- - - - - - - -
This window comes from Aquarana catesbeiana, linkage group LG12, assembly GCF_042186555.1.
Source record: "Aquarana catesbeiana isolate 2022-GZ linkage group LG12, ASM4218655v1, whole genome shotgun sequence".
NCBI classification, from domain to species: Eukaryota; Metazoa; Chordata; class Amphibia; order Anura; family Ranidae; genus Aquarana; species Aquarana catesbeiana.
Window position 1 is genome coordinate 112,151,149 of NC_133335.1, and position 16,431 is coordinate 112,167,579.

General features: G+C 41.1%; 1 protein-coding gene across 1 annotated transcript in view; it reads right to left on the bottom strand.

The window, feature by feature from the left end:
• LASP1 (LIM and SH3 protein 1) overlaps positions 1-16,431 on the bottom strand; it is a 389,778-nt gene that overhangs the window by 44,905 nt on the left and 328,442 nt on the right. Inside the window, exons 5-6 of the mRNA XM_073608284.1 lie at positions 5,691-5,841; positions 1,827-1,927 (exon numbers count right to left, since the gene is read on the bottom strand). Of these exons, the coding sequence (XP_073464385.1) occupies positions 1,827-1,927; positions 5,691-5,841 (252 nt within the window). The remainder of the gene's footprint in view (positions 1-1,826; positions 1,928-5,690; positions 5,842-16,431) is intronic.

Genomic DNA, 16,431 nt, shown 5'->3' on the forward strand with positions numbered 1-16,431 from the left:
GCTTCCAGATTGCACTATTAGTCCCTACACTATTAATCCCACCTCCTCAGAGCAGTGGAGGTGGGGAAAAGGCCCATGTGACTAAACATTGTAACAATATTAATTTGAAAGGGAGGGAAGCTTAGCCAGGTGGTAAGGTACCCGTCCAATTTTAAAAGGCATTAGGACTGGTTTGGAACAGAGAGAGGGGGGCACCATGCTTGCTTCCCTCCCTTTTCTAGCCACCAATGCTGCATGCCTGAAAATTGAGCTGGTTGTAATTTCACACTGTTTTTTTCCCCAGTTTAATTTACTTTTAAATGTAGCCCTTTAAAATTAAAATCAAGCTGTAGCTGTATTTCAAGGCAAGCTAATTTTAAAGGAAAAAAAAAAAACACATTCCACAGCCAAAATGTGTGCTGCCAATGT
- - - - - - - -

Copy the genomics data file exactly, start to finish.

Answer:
This window comes from Aquarana catesbeiana, linkage group LG12, assembly GCF_042186555.1.
Source record: "Aquarana catesbeiana isolate 2022-GZ linkage group LG12, ASM4218655v1, whole genome shotgun sequence".
NCBI classification, from domain to species: Eukaryota; Metazoa; Chordata; class Amphibia; order Anura; family Ranidae; genus Aquarana; species Aquarana catesbeiana.
Window position 1 is genome coordinate 112,151,149 of NC_133335.1, and position 16,431 is coordinate 112,167,579.

General features: G+C 41.1%; 1 protein-coding gene across 1 annotated transcript in view; it reads right to left on the bottom strand.

The window, feature by feature from the left end:
• LASP1 (LIM and SH3 protein 1) overlaps positions 1-16,431 on the bottom strand; it is a 389,778-nt gene that overhangs the window by 44,905 nt on the left and 328,442 nt on the right. Inside the window, exons 5-6 of the mRNA XM_073608284.1 lie at positions 5,691-5,841; positions 1,827-1,927 (exon numbers count right to left, since the gene is read on the bottom strand). Of these exons, the coding sequence (XP_073464385.1) occupies positions 1,827-1,927; positions 5,691-5,841 (252 nt within the window). The remainder of the gene's footprint in view (positions 1-1,826; positions 1,928-5,690; positions 5,842-16,431) is intronic.

Genomic DNA, 16,431 nt, shown 5'->3' on the forward strand with positions numbered 1-16,431 from the left:
GCTTCCAGATTGCACTATTAGTCCCTACACTATTAATCCCACCTCCTCAGAGCAGTGGAGGTGGGGAAAAGGCCCATGTGACTAAACATTGTAACAATATTAATTTGAAAGGGAGGGAAGCTTAGCCAGGTGGTAAGGTACCCGTCCAATTTTAAAAGGCATTAGGACTGGTTTGGAACAGAGAGAGGGGGGCACCATGCTTGCTTCCCTCCCTTTTCTAGCCACCAATGCTGCATGCCTGAAAATTGAGCTGGTTGTAATTTCACACTGTTTTTTTCCCCAGTTTAATTTACTTTTAAATGTAGCCCTTTAAAATTAAAATCAAGCTGTAGCTGTATTTCAAGGCAAGCTAATTTTAAAGGAAAAAAAAAAAACACATTCCACAGCCAAAATGTGTGCTGCCAATGT